From left: Des Kensel, Matt Pike and Jeff Matz. Photo Travis Shinn.
After nearly a week of playing tour dates across the East Coast, Matt Pike's vocal cords have begun to give out.
“I've just been screaming for seven days,” he says, on the phone from Connecticut on a recent Thursday. “And then they gave me like 40 interviews to do on top of that, so I just never shut up.”
He lets out a good-hearted chuckle. “It's all right, don't worry about it.”
Thus is life for the frontman of Oakland-based power trio High on Fire. A self-described “lifer” of the metal scene, 37-year-old Pike has come a long way in the nearly 20 years he's been performing. But he still thrashes his cords on a daily basis.
“I'm fucking hard on them,” he says. “Especially doing an hour-and-a-half set every night is pretty grueling. Not everybody can do it. I have points on the tour when my voice will start going out altogether. So I gotta be careful, like, how much I talk and what I do and, you know, what I'm putting into my body.”
The thrashing began in the early '90s, albeit at a pothead's pace, when Pike played guitar for the renowned stoner metal band Sleep. After Sleep broke up in 1998, amid a dispute with their record label, London Records—which refused to release a 63-minute song called “Dopesmoker” as the band's major-label debut—Pike formed High on Fire, speeding things up but maintaining a smoky, Black Sabbath-inspired feel.
Of course, the trio encountered plenty struggles throughout the years. In late 2006, drummer Des Kensel had to re-work his technique after he underwent neck surgery; later, bassist Jeff Matz came down with a serious case of food-poisoning. But they've powered through their relentless touring schedules and ended up as the everyman's beloved metal band, winning praise from sources as diverse as extreme metal monthly Decibel magazine to the hipster blog Brooklyn Vegan.
High on Fire's elephantine riffage is something any metal-head could appreciate, but it's stripped of some of metal's more embarrassing excesses. They're not hyper-technical, but they're raw, loud and able-bodied. They don't worship Satan or wear outlandish costumes, but their mythical lyrics conjure awesome images inspired by H.P. Lovecraft (even if sometimes they don't make sense). Pike has a gnarly growl that often resembles Lemmy from Motörhead, and it's not the incomprehensible Cookie Monster-type growl of so much death metal.
High on Fire's newest album, Snakes for the Divine, is their most hard-charging yet. Where 2005's Blessed Black Wings felt loose and expansive and 2007's Death is This Communion had a more psychedelic feel, the arrangements on Snakes are pared-down and direct. Pike's cutting riffs and gnarled solos are clearer and sharper. Even Pike's growl has more refinement.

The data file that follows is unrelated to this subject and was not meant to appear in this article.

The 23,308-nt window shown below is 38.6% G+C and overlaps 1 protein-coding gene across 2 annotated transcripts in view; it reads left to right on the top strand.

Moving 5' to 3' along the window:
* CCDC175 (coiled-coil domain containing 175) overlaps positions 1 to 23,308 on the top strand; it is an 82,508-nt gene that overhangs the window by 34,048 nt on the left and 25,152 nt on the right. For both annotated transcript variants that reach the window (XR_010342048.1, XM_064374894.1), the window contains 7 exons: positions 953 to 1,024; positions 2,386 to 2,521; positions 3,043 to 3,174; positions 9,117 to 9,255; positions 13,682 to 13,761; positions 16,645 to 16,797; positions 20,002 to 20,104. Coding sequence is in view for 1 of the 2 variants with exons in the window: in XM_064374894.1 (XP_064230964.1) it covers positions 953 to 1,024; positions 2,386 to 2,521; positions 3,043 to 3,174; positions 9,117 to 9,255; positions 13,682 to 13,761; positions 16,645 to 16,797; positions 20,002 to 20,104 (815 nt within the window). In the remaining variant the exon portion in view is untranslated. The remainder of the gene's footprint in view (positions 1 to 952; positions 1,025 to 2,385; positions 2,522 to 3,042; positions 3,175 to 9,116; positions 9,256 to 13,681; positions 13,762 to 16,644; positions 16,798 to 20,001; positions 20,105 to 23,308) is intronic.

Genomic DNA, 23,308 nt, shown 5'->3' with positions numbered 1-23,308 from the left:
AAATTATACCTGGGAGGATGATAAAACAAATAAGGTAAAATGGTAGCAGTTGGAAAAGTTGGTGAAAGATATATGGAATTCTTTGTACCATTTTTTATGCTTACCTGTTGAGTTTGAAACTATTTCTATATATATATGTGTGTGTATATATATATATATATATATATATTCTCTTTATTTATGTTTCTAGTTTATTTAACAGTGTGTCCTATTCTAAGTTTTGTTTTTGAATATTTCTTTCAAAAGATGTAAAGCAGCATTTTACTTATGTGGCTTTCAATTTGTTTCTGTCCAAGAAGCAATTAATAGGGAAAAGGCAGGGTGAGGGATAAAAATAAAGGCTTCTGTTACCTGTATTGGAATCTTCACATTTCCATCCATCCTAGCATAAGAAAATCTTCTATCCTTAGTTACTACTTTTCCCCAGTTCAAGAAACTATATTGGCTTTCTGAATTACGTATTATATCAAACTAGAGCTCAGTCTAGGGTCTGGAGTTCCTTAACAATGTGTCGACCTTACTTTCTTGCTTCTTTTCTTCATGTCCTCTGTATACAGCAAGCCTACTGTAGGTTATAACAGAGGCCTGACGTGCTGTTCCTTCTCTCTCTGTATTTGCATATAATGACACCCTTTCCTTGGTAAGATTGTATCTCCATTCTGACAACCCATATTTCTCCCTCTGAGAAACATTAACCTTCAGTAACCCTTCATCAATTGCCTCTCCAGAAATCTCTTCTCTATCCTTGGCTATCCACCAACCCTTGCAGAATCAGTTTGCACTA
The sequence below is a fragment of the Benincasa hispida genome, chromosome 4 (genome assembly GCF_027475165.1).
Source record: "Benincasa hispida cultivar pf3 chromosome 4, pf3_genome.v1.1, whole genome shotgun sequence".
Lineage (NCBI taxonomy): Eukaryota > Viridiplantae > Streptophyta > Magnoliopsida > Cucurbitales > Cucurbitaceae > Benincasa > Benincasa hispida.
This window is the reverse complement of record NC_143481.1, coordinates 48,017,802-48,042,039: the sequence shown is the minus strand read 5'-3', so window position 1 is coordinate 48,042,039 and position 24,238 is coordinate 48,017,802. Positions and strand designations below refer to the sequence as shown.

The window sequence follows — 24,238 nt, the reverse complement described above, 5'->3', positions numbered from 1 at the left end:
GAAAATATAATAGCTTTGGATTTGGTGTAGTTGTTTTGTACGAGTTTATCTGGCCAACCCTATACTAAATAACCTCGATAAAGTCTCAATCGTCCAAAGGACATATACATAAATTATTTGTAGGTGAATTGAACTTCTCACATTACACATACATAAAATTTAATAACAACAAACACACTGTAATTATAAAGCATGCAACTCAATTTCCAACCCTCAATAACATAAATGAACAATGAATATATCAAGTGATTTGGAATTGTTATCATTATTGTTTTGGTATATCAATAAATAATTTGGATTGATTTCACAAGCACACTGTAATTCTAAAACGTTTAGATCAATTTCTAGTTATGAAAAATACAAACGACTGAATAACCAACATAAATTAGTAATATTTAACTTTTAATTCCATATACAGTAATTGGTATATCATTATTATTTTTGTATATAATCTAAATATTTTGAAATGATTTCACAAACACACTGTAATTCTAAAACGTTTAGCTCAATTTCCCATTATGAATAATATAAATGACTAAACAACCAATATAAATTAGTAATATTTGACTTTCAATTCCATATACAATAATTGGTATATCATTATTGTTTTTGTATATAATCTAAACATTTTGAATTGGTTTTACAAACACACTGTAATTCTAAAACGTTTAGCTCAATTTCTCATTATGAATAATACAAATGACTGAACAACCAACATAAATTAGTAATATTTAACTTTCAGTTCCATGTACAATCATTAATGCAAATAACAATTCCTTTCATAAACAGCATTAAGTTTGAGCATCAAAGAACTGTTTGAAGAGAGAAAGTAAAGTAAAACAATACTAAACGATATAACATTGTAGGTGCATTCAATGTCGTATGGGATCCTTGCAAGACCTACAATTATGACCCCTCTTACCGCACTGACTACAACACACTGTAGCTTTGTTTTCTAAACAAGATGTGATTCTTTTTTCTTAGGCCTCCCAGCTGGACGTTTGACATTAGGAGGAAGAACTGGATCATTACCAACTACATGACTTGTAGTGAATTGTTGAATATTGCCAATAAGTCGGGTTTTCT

In part, it's the result of working with Greg Fidelman, who produced Slayer's 2009 album World Painted Blood.
“He's more of a producer, so he's a little more hands-on,” Pike says. “He helped us with a lot of the arrangements. This time we had a lot of overwriting instead of underwriting, so we had the opposite of writer's block. So, like, he helped us sort out a lot of the big puzzle we had all down in our heads.”
Pike says the hardest part of making the album was choosing which songs to include; he likens the process to choosing from the many deodorants available at a store. For all of his creativity, though, he says he can sometimes feel “immune” to the heavy music he's immersed in.
“Shit, I've been playing it for 20 years or more. Sometimes you just kinda need to step back away from it, or you get burned out on it,” he says.
But he still wears his hair long, chomps burgers with multiple patties and downs booze at dicey Oakland bars. And he won't be letting up on his growling any time soon. Three days after he finishes this national tour with a show in Oakland on May 8, he'll be right back on the road, this time touring Europe with Metallica.
“I like keeping busy,” he says.
High on Fire plays with Black Cobra, Bison, Abrupt and Archons at The Casbah on Sunday, April 25. www.myspace.com/highonfire.